After an experience like we had at Auschwitz, I was happy to be able to reflect, as we took the convenient and cheap Prague Airport Express bus the next morning, on our overall experiences behind the former Iron Curtain. Leaving the throngs of foreign tourists clogging the Charles Bridge behind for the more familiar throngs of homicidal maniacs in NYC brought a renewed sense of order to my world, following the previous day's reminder just how close we can bring ourselves as a people to the Gates of Hell.
There was the couple in the window of a massage and pedicure parlor in Wenceslas Square. They were seated on chairs and their bare feet and lower legs dangled relaxingly in a large aquarium filled with black, minnow-sized fish swimming about their human appendages as if their hairy legs were coral reefs. I had never seen anything like it in my life, but Carol apparently had. "The fish are exfoliating their skin," she explained in a dermatological monotone that seemed to ignore the vision for me of an ad for piranha that the parlor had for sale.
Against my usual disposition of a total lack of inquisitiveness, in this instance I wanted to know more, not about the flesh eating fish I was observing in the window, but how Carol knew about them in such an unaffected way. But then I remembered her description of another "beauty aid" she was aware of called "threading" that involved (as near as I could fathom it) flossing one's face to remove unwanted hair, and I changed my mind.
Another time we'd stopped at a souvenir arcade near the Charles Bridge. Carol wanted a genuine artifact to mark our visit to Prague for our growing travel tchotchke collection back at home. She settled on a set of nesting dolls, authentically made in China that were anyway of Russian origin. No matter.
Here my thoughts wandered aimlessly to the first carver of these dolls. I imagined a Village Idiot somewhere far out on the Russian Steppe, who after decades of whittling wood into piles of shavings, wound up with something vaguely akin to a human form. His wife, also a registered Idiot of the village painted a face and a dress on it. Amused for days on end (the Idiots, no doubt believing they had created a child together, began carving more and more of these figures.)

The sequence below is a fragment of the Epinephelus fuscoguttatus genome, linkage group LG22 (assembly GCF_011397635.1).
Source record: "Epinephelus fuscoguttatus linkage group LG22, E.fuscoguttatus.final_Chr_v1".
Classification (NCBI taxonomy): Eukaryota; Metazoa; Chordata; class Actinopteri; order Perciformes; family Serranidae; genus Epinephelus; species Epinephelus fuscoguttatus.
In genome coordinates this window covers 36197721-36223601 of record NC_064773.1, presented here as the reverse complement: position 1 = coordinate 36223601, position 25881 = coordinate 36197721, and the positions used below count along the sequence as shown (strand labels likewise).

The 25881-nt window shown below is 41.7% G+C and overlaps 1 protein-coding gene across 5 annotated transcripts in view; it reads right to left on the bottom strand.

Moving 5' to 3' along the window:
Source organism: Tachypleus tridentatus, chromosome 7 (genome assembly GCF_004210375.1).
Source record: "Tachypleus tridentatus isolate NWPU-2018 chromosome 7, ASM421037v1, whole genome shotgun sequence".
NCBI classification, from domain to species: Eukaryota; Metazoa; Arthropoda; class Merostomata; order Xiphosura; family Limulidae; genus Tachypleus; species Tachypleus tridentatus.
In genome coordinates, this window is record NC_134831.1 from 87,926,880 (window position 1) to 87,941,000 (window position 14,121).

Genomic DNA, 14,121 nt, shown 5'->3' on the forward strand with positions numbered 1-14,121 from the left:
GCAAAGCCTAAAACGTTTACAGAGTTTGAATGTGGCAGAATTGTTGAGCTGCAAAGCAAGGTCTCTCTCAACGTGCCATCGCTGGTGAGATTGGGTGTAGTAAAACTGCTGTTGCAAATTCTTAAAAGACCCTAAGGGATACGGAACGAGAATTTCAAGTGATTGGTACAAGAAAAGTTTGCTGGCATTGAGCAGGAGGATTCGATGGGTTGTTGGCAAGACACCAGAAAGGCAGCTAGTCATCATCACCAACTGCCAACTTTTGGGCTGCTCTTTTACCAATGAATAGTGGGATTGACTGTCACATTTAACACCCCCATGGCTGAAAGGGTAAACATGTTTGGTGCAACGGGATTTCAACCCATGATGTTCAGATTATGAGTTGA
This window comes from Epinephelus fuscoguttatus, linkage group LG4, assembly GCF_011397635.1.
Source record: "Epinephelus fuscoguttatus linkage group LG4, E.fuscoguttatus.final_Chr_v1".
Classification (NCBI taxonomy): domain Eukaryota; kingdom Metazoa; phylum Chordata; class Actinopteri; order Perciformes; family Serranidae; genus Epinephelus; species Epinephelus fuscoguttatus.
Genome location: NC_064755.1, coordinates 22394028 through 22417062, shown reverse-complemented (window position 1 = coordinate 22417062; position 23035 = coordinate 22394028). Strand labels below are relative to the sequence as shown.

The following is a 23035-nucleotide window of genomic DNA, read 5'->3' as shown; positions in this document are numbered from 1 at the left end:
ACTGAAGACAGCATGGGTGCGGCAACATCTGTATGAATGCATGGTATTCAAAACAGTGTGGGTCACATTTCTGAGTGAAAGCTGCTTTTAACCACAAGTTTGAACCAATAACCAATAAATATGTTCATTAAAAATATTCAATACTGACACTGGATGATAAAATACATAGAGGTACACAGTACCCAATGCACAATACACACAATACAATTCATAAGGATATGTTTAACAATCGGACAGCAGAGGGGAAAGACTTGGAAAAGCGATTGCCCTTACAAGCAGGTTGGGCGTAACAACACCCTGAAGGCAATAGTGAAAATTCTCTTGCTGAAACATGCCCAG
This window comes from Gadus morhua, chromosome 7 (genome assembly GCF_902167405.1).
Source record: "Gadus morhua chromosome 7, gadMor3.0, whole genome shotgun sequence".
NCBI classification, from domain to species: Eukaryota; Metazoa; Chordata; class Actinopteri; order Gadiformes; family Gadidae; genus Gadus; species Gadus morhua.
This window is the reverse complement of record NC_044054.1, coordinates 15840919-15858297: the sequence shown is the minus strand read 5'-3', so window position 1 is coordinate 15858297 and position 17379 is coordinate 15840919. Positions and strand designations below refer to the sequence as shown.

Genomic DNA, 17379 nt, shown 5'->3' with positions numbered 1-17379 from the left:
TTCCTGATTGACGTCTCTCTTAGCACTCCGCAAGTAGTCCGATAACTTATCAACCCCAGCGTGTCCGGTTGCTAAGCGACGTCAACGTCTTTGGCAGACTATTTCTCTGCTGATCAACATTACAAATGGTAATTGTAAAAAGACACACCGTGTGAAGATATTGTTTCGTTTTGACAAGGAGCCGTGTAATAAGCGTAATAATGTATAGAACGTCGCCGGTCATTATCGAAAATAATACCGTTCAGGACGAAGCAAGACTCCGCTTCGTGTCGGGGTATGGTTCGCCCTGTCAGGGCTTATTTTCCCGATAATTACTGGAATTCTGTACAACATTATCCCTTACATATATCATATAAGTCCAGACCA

There was still some time left before arriving at the Prague airport, so I continued my inquiries in these Idiots' lives. I thought of their hovel now quite overrun with these dolls, as if they were tribbles. Then one day, a relative (another Idiot from a nearby village) suggested hollowing them out and making each progressively smaller. In no time, the overpopulation of dolls disappeared into each other. One day they were visited by a traveling salesman (known simply to the villagers as the Real Idiot), and the rest as they say, is history.
Later, along the river Vltava, we discovered a concession of large, clear, balloonlike bubbles into which children entered and then set out upon the water like hamsters inside their wheels. The concession was called Walk on Water, though there was precious little walking being accomplished. Even Carol had seen nothing like it, at least as far as a water-based amusement was concerned.
In thinking back on all of this as we awaited our flight home, I realized I'd learned something important about travel: it is the odd, the mundane, the simple, along with the inexplicable that truly sustains us as a species. That given sufficient free time, we will choose the silly and mindless over the truly unspeakable aspects of our nature. As I observe the set of nesting dolls here at home against the backdrop of genocide. it occurs to me that in the long run, it's far better for us to behave like idiots than it is as ideologues. Against such a backdrop, even the silliest of human enterprise becomes fraught with meaning and purpose. It helps keep us sane when compelled to contemplate the unspeakable.